Gabriel Safdie: Canadian immigrant still happily giving back
Is it possible to grow a business, maintain an active artistic career, and help support your community, all at the same time?
That’s the challenge Gabriel Safdie took on when his dad’s sudden death brought him into the family business in 1986. He agreed to leave a vibrant teaching career having chaired the English department at Dawson College to become president and CEO of what was to become Canada’s largest home textile supplier, Safdie & Company, on the condition that he could continue his work in the arts.
My approach to business was not at all conventional,” he said. “But I did it my way. While I was running the company, I published poetry; I helped turn the Playwrights’ Workshop into a national institution; and I did many other things in music, theatre and photography. My photography grew out of my travels and then my yearly calendars grew out of my photography. It’s been 12 calendars now – several on Asia, one on Stanstead last year and for 2017 I featured photos I recently took on The Day of the Dead on a trip to Mexico, where I have a home. I could not have done the business if I had not had the fulfilment of doing the other [creative] stuff.”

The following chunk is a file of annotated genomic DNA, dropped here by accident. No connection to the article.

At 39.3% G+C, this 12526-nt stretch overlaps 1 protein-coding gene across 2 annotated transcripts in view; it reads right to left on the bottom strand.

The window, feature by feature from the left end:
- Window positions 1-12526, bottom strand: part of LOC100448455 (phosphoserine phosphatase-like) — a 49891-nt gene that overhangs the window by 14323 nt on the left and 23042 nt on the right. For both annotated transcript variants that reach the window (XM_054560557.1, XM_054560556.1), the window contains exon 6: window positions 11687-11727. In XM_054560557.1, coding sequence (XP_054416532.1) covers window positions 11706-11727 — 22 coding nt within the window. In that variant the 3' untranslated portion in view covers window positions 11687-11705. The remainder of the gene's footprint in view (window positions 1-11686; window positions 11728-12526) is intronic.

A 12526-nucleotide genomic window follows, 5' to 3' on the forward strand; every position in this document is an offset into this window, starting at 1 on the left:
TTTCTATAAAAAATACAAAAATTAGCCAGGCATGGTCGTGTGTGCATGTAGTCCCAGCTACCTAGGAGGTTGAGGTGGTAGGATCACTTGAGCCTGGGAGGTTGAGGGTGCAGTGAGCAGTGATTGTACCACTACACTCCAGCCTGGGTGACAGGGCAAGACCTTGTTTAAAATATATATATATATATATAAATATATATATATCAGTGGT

Running a successful business also gave Safdie, who was born in Jerusalem and moved to Canada with his family at the age of thirteen, the means to dedicate funds and time to projects he really cared about.
I give money to theatres, $1000 here and there. It’s not big money. I also make donations. I’ve also been able to help several artists along the way, sometimes to get a recording out, to get a book out. Some is institutional, some is personal.”
Read the rest of this profile in The Montrealer’s January 2017 issue.
About the Author
Tracey Arial helps Canadians grow with notable nonfiction and urban agriculture.